|From his day to ours, musical images of Chopin at the keyboard have mediated Romantic fantasies that at once reveal and disavow the mechanisms that animate them. Moving across the discursive registers of pedagogy, performance, recording, and cultural techniques, this paper approaches the networks via which Chopin’s nocturnes and études have been distributed and the interfaces through which they have been filtered over the course of the last two centuries. In particular, the digital transmission of Chopinian signals via the keyboard’s grid has been liable to introduce technical artifacts that can be elucidated via contemporary methods of mitigating aliasing (the jagged presentation of smooth contours). Rather than constituting a transparent means by which Chopin and those who followed in his fingerprints could impose their musical will, the keyboard’s pliability risked engendering mindless automatism. Conversely, the creative spirit could be spurred rather than hindered by mechanical resistance, the inevitability of communicative distortion, and the impulse to transcend such artifacts via the fine-grained manipulation of the very digital elements that gave rise to them.|
Tiffany Ng (University of Michigan): Total Parameter Control: The Pathologization and Military-Industrial Application of the Keyboard Interface
At the height of Romantic organ building, the organ’s multi-tiered keyboard interface came to epitomize the ideology of efficient human control of maximalized parameters. When understood as a techno-ideological expression, its influence can be charted through Romantic fiction, the American military-industrial and intelligence complex, and the transatlantic Organ Reform Movement and its enfants terribles. The skills and forms of performativity privileged by each of these interface iterations, moreover, highlight the performance of gender in what has been framed as a history of male authors, inventors, and fictional characters.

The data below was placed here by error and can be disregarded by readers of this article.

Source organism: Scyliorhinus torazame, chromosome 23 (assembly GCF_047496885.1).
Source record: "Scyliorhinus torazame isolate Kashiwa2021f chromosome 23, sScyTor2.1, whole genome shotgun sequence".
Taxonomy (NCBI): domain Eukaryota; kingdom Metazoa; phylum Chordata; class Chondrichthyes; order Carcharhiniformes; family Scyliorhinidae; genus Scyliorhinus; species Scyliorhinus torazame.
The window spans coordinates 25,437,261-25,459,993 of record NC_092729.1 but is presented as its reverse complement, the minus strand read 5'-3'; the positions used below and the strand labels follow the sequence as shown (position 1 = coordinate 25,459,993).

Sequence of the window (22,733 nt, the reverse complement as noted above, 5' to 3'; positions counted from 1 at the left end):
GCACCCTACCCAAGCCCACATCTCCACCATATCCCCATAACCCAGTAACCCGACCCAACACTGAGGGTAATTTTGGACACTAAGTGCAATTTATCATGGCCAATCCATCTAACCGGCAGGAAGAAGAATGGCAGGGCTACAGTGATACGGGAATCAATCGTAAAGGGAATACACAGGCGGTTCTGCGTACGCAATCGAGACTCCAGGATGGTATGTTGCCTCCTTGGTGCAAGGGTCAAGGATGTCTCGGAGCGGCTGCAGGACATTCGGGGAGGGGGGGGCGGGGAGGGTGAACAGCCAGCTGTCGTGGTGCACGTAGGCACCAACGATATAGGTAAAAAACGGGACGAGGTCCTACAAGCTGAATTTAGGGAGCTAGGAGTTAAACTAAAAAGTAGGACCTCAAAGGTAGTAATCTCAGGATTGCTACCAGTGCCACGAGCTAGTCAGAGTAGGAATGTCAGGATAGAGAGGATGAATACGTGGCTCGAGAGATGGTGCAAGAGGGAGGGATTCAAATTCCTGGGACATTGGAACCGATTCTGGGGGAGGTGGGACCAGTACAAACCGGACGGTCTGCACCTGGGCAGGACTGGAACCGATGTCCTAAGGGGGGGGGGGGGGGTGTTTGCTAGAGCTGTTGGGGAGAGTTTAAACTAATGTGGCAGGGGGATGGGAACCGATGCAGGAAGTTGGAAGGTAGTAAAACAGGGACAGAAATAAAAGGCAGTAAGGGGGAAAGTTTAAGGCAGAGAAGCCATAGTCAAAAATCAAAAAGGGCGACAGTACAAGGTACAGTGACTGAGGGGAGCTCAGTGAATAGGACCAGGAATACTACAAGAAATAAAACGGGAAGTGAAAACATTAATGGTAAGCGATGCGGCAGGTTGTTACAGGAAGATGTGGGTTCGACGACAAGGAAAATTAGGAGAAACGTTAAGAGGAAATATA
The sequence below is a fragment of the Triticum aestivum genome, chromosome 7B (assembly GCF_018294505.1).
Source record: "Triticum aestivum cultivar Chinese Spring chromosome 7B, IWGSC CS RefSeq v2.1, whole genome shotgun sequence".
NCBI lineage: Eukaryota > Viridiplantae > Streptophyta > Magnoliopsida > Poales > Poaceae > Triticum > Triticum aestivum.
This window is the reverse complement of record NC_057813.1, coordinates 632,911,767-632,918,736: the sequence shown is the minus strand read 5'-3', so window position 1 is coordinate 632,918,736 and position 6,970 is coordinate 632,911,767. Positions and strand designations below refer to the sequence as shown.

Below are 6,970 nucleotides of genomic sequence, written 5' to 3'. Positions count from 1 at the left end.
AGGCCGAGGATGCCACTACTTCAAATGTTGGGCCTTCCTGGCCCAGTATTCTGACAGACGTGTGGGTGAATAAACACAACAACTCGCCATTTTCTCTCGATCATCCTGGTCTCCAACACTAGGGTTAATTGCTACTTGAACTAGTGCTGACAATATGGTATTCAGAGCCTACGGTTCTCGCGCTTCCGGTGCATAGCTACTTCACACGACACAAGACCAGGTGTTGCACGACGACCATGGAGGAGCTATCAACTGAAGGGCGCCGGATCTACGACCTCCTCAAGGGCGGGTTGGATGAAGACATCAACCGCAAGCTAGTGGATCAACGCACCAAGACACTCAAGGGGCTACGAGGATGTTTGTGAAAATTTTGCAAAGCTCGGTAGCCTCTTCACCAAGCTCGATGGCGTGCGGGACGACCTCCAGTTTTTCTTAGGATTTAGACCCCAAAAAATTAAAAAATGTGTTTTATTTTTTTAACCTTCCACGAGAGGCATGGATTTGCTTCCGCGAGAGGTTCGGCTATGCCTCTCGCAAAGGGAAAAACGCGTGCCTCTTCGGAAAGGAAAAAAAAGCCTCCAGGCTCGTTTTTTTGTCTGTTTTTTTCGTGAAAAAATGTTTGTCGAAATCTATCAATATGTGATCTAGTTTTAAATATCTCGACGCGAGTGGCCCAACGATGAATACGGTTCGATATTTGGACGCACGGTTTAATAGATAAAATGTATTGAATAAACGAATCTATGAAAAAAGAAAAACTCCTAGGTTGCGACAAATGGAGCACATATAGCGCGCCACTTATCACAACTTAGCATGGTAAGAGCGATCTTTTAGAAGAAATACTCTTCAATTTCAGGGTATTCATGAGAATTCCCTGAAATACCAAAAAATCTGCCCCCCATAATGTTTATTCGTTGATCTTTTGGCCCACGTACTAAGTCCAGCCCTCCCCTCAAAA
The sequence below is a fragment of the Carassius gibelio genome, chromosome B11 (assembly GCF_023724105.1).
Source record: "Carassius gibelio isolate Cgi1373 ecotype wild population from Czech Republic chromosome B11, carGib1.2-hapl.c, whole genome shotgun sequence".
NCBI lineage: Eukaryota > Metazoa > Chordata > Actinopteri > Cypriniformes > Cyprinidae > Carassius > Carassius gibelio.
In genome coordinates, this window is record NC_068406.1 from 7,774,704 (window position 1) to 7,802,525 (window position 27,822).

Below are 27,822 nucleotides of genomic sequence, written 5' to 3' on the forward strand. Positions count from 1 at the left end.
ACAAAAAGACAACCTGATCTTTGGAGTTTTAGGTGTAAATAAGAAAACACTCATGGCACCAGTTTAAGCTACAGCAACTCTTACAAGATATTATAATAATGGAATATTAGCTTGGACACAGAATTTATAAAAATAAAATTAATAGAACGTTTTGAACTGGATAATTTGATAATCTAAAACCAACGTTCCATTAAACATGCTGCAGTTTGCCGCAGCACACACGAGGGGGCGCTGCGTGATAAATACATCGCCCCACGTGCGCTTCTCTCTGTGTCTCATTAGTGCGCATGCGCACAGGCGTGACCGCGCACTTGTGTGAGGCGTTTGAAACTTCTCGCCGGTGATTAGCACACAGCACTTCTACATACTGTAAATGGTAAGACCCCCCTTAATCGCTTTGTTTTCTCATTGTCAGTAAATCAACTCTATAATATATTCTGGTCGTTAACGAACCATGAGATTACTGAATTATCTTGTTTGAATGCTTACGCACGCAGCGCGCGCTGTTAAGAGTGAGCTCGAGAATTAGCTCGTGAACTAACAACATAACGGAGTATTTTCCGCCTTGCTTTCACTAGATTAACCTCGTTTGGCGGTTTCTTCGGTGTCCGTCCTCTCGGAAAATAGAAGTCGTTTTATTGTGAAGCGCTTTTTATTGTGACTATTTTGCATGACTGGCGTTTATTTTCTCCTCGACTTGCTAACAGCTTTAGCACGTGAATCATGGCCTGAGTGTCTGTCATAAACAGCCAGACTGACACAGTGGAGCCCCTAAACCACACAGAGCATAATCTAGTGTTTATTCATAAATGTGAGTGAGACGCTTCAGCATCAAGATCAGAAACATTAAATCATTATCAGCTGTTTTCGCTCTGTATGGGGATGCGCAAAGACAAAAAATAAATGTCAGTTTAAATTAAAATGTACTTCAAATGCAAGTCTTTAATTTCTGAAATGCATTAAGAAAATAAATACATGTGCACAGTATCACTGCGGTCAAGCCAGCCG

The symphonic organ inspired both authors and engineers to creative invention. From the fantastical fictions of Hector Berlioz to Jules Verne, organs were the instruments of choice for imaginary megalomaniacs in the long nineteenth century. The keyboard provided a powerful control metaphor, while the players’ pathological hungers problematized the embrace of new technologies. Contemporaneously, early engineers such as Benjamin Franklin Miessner idealized the organ keyboard as the only musical user interface suited to modernity, as it offered potentially infinite parameter control to a single performer utilizing all appendages. These priorities went on display at the 1936 Summer Olympics in Nazi Germany and in the Allies-funded development of total serialism at Darmstadt.
The keyboard interface also fed into the American military-industrial complex. An early prototype of encrypted communications technology used during World War II, Bell Labs’ Voder was a speech synthesis organ, anthropomorphized as male and played by virtuosic women telephone operators. In the arena of performance, race and gender would continue to complicate binary narratives through the careers of flamboyant electronic organ virtuosi.
Paradoxically, the postwar generation of historically informed organ builders were wartime-trained engineers. They recognized the limitations imposed by the maximalized keyboard interface, particularly its assumptions that parameters are discrete. In a kind of musical disarmament, they chose to revive the limitations of historical organbuilding to find expression in the haptic manipulation of the interface in addition to the parameters to which it gives access, even while the CIA compared its Cold War network of front organizations to an outdated “Mighty Wurlitzer” capable of playing any propaganda tune.
Catalina Vicens (Leiden University), Winold van der Putten (Orgelmakerij van der Putten), & Jankees Braaksma (Ensemble Super Librum): From Images to Sound: Interpretation and Interaction in the Reconstruction and Performance of Late Medieval and Early Renaissance Organs